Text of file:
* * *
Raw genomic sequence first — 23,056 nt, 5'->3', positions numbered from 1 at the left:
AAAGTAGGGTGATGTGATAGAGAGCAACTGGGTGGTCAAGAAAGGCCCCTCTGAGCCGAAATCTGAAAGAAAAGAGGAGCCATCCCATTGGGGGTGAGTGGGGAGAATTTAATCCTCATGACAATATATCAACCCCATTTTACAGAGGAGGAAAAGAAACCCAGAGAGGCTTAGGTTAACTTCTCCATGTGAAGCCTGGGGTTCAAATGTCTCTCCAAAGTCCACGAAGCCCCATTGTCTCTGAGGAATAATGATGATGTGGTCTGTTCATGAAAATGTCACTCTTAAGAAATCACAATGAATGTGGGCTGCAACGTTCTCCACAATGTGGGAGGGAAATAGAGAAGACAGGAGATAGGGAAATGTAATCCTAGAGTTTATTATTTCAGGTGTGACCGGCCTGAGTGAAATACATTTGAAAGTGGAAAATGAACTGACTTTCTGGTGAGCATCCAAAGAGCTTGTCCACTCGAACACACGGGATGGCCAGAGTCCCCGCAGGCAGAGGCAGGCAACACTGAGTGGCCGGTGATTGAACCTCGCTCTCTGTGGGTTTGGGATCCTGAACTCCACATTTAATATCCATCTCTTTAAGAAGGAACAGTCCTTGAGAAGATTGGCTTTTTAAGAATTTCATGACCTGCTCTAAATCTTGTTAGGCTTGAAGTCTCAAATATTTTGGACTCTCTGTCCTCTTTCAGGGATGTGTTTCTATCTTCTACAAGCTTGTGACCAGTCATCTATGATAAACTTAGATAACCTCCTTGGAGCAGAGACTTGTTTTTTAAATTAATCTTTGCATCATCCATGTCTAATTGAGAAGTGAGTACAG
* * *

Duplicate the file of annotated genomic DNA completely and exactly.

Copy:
Raw genomic sequence first — 23,056 nt, 5'->3', positions numbered from 1 at the left:
AAAGTAGGGTGATGTGATAGAGAGCAACTGGGTGGTCAAGAAAGGCCCCTCTGAGCCGAAATCTGAAAGAAAAGAGGAGCCATCCCATTGGGGGTGAGTGGGGAGAATTTAATCCTCATGACAATATATCAACCCCATTTTACAGAGGAGGAAAAGAAACCCAGAGAGGCTTAGGTTAACTTCTCCATGTGAAGCCTGGGGTTCAAATGTCTCTCCAAAGTCCACGAAGCCCCATTGTCTCTGAGGAATAATGATGATGTGGTCTGTTCATGAAAATGTCACTCTTAAGAAATCACAATGAATGTGGGCTGCAACGTTCTCCACAATGTGGGAGGGAAATAGAGAAGACAGGAGATAGGGAAATGTAATCCTAGAGTTTATTATTTCAGGTGTGACCGGCCTGAGTGAAATACATTTGAAAGTGGAAAATGAACTGACTTTCTGGTGAGCATCCAAAGAGCTTGTCCACTCGAACACACGGGATGGCCAGAGTCCCCGCAGGCAGAGGCAGGCAACACTGAGTGGCCGGTGATTGAACCTCGCTCTCTGTGGGTTTGGGATCCTGAACTCCACATTTAATATCCATCTCTTTAAGAAGGAACAGTCCTTGAGAAGATTGGCTTTTTAAGAATTTCATGACCTGCTCTAAATCTTGTTAGGCTTGAAGTCTCAAATATTTTGGACTCTCTGTCCTCTTTCAGGGATGTGTTTCTATCTTCTACAAGCTTGTGACCAGTCATCTATGATAAACTTAGATAACCTCCTTGGAGCAGAGACTTGTTTTTTAAATTAATCTTTGCATCATCCATGTCTAATTGAGAAGTGAGTACAG